CFOs need to be more hands-on in curbing cyber attacks - KPMG at #findaba16
In his presentation titled The Inconvenient Truth About Cybersecurity at CFO South Africa’s Finance Indaba Africa, which took place on 14 October 2016, KPMG Cyber Security Manager Nathan Desfontaines called on CFOs to be more involved in finding solutions to dealing with cyber attacks in their organisations.
By Tiisetso Tlelima
According to Nathan cyber attacks are increasing at an alarming rate across the world. The more that technology grows and becomes more complex, the more hackers try to find a way into the system. The growing of technology is what underpins the need for cybersecurity.
CFOs should therefore not dump the responsibility for cyber security on the shoulders of CIOs and rather be involved in finding viable solutions to minimise cyber attacks. The issue of cyber security should not only be discussed at an operation level but should be something that is discussed at boardroom level. Clear strategies must be put in place to fight cyber attacks.
"Companies need to accept that the vulnerability is there and figure out what they're going to do when the attack happens."
The threat landscape is ever-changing. In the next few years extortion-driven attacks and ransomware attempts will increase and the pressure to disclose data breaches and threat responses will intensify.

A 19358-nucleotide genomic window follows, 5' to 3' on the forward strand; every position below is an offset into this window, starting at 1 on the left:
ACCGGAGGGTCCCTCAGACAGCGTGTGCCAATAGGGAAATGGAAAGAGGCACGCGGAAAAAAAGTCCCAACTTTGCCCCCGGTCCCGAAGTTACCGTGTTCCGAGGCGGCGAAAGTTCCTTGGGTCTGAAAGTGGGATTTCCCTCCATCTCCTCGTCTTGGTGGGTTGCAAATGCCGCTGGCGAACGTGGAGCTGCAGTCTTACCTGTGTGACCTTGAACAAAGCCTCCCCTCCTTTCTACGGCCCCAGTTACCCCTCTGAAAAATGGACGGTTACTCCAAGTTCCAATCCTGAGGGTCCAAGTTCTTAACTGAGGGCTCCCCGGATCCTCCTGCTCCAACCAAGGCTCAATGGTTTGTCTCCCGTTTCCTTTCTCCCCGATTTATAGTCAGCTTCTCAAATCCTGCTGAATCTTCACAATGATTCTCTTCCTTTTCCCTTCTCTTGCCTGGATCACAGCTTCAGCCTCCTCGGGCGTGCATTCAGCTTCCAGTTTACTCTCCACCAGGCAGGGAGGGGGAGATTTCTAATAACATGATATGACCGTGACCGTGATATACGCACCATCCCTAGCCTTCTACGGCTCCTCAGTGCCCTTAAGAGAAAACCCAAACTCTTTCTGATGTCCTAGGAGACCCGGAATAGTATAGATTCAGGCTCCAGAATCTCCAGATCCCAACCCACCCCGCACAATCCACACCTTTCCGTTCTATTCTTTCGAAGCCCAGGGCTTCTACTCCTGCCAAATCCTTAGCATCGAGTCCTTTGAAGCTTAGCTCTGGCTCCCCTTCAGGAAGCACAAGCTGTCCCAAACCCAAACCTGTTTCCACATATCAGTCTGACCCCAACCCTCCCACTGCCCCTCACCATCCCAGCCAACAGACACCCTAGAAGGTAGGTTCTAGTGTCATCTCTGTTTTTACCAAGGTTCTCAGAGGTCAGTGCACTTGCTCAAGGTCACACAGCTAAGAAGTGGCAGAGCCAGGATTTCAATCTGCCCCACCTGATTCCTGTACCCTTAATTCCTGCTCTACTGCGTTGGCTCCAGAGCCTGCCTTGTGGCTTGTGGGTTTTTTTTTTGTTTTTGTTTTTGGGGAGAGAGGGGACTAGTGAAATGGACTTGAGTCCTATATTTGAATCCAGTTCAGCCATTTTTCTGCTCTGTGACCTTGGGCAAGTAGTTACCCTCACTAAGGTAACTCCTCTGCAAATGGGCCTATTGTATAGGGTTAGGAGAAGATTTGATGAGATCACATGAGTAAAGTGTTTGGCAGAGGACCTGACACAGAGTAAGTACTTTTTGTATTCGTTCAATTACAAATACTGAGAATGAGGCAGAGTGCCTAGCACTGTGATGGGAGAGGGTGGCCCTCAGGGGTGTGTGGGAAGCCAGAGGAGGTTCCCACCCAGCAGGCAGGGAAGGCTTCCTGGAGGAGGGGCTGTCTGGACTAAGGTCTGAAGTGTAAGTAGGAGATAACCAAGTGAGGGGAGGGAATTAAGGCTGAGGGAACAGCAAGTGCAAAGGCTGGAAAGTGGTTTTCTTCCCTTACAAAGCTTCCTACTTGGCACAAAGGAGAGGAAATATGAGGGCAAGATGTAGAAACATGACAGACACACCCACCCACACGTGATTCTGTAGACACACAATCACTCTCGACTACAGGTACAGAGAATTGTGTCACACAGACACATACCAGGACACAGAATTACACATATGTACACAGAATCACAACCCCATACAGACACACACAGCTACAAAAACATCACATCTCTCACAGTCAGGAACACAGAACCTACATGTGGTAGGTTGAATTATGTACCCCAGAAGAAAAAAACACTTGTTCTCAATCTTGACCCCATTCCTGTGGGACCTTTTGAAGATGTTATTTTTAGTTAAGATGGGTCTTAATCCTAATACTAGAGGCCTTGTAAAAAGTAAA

CFOs need to make the right decisions on how to protect their companies from eminent attacks. They need to be clued up on emerging threats and change all processes when needed. "Unfortunately, historically the hacker has always been successful because we're always chasing them and we only know of an attack once it has happened," Nathan said.
However, this does not mean that CFOs must throw in the towel. Nathan told conference attendees they need to stay vigilant now more than ever and identify their company's critical assets, associated risks and vulnerabilities, and create the necessary culture of security and privacy.
CFOs should drive awareness campaigns to educate employees on cybersecurity, and set aside a budget for fighting cyber attacks and getting the necessary cyber insurance.
Security controls should be put in place for the entire company including subsidiaries and affiliates to ensure incidents do not happen again. Security systems should be monitored regularly to ensure that security has not been breached.
Nathan added that cyber attack damages go beyond direct financial loss and could ruin reputations. Although not everything can be protected, companies should try to protect as much as possible because hackers will attack their systems through the weakest link.